Luke 9:28-36 (37-43)
In one of my favourite Disney animations, “Monsters Inc.”, “the city of Monstropolis in the monster world is powered by energy from the screams of human children. At the Monsters, Inc. factory, skilled monsters employed as “scarers” venture into the human world to scare children and harvest their screams, through doors that activate portals to children’s bedroom closets. It is considered dangerous work, as human children are believed to be toxic. Energy production is falling because children are becoming less easily scared….”
We seem to be infatuated with monsters and I am interested in how we turn people who do crimes that repel us into one?
This last week has been a difficult one for a lot of people especially those who have suffered abuse in the church and their families. and those who have have been abused by others who were not a part of any institution. The impact does not end, it increases with time. Does seeing the perpetrators of such acts as monsters remove our fear we could do something as monstrous? Does seeing these people as exceptions explain why we missed the signs, excusing us and society of complicity in the crime?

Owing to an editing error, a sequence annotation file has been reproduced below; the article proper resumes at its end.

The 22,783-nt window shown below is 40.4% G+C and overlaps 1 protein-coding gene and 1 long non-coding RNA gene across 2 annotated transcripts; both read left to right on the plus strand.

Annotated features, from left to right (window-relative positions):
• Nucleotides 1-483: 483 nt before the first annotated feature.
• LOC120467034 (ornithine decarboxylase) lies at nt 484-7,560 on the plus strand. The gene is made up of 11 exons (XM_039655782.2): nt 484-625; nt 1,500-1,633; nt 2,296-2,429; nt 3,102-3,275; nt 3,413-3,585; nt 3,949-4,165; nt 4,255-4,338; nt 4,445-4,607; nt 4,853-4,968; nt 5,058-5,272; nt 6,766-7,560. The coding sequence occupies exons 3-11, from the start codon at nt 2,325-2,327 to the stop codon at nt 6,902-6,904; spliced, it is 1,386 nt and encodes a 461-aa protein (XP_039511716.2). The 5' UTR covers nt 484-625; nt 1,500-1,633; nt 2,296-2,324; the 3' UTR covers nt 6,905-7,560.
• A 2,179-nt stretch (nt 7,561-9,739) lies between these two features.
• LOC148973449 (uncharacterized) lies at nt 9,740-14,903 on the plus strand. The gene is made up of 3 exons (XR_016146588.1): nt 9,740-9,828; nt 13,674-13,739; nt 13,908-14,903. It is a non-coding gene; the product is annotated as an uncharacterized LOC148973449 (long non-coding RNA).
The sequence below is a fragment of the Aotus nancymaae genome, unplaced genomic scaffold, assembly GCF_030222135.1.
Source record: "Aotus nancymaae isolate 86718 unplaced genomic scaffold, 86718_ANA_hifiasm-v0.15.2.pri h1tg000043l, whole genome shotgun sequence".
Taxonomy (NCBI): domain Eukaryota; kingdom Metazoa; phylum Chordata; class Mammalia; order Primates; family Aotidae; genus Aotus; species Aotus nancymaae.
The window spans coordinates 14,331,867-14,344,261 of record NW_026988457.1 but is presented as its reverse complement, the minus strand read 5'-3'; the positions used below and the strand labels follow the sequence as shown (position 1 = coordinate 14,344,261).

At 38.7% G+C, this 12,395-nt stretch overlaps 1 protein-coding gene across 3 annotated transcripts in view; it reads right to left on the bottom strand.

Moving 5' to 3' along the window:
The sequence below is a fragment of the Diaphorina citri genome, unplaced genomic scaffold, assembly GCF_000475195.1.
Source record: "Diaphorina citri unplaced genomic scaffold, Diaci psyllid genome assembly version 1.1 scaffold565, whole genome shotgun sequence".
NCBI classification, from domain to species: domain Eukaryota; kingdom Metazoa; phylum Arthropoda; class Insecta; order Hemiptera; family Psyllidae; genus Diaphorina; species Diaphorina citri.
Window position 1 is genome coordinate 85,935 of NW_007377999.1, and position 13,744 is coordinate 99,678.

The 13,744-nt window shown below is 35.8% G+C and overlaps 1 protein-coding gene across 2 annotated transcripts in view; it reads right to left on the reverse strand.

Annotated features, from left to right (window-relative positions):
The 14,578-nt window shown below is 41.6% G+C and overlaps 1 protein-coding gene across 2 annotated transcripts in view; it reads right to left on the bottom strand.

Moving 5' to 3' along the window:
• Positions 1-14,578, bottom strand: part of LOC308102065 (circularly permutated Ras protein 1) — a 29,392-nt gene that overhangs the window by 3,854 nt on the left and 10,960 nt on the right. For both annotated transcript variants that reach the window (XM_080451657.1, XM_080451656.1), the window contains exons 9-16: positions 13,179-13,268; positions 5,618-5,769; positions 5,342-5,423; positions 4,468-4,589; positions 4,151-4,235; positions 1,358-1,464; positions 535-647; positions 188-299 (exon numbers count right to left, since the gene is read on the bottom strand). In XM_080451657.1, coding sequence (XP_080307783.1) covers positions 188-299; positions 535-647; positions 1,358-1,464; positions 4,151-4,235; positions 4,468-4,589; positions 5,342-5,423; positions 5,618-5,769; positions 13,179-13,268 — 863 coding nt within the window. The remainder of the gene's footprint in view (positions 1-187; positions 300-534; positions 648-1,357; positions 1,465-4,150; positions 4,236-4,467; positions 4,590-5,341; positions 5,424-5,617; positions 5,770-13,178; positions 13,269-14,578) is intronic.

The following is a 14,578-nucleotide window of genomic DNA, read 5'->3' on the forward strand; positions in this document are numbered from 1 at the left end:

After monstrous crimes the system in which they occurred return to normal, perhaps with some new policies in place to protect the system from accusations they did nothing. The crimes continue because we haven’t changed the balance of power, provided the potential victims with agency and a voice and ourselves withe the capacity to listen, hear and reflect, letting go of our power and control. We are to stop treating the marginalised as non-agents incapable of making decisions, setting boundaries and managing their own lives. We do this with children, historically with women (some would say we still do), with the homeless, unemployed, addicted, the sick and aged and FNP. We set policies to dictate how and where they live, what they do, how they spend their money, allowing them no voice or the agency to decide for themselves.